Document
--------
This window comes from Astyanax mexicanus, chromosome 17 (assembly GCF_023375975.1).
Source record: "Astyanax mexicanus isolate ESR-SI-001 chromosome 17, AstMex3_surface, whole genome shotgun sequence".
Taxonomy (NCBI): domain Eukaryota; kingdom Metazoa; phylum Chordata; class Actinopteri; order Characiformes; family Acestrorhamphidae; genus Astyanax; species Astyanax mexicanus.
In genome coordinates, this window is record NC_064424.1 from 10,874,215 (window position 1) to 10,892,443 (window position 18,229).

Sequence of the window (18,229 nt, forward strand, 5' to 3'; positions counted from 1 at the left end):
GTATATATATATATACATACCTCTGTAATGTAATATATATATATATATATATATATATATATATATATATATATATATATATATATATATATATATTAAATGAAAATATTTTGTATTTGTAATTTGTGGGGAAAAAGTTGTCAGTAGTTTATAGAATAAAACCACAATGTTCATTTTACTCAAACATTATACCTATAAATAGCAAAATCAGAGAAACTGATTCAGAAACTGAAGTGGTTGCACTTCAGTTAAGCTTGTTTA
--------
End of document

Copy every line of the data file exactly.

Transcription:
This window comes from Astyanax mexicanus, chromosome 17 (assembly GCF_023375975.1).
Source record: "Astyanax mexicanus isolate ESR-SI-001 chromosome 17, AstMex3_surface, whole genome shotgun sequence".
Taxonomy (NCBI): domain Eukaryota; kingdom Metazoa; phylum Chordata; class Actinopteri; order Characiformes; family Acestrorhamphidae; genus Astyanax; species Astyanax mexicanus.
In genome coordinates, this window is record NC_064424.1 from 10,874,215 (window position 1) to 10,892,443 (window position 18,229).

Sequence of the window (18,229 nt, forward strand, 5' to 3'; positions counted from 1 at the left end):
GTATATATATATATACATACCTCTGTAATGTAATATATATATATATATATATATATATATATATATATATATATATATATATATATATATATATATTAAATGAAAATATTTTGTATTTGTAATTTGTGGGGAAAAAGTTGTCAGTAGTTTATAGAATAAAACCACAATGTTCATTTTACTCAAACATTATACCTATAAATAGCAAAATCAGAGAAACTGATTCAGAAACTGAAGTGGTTGCACTTCAGTTAAGCTTGTTTA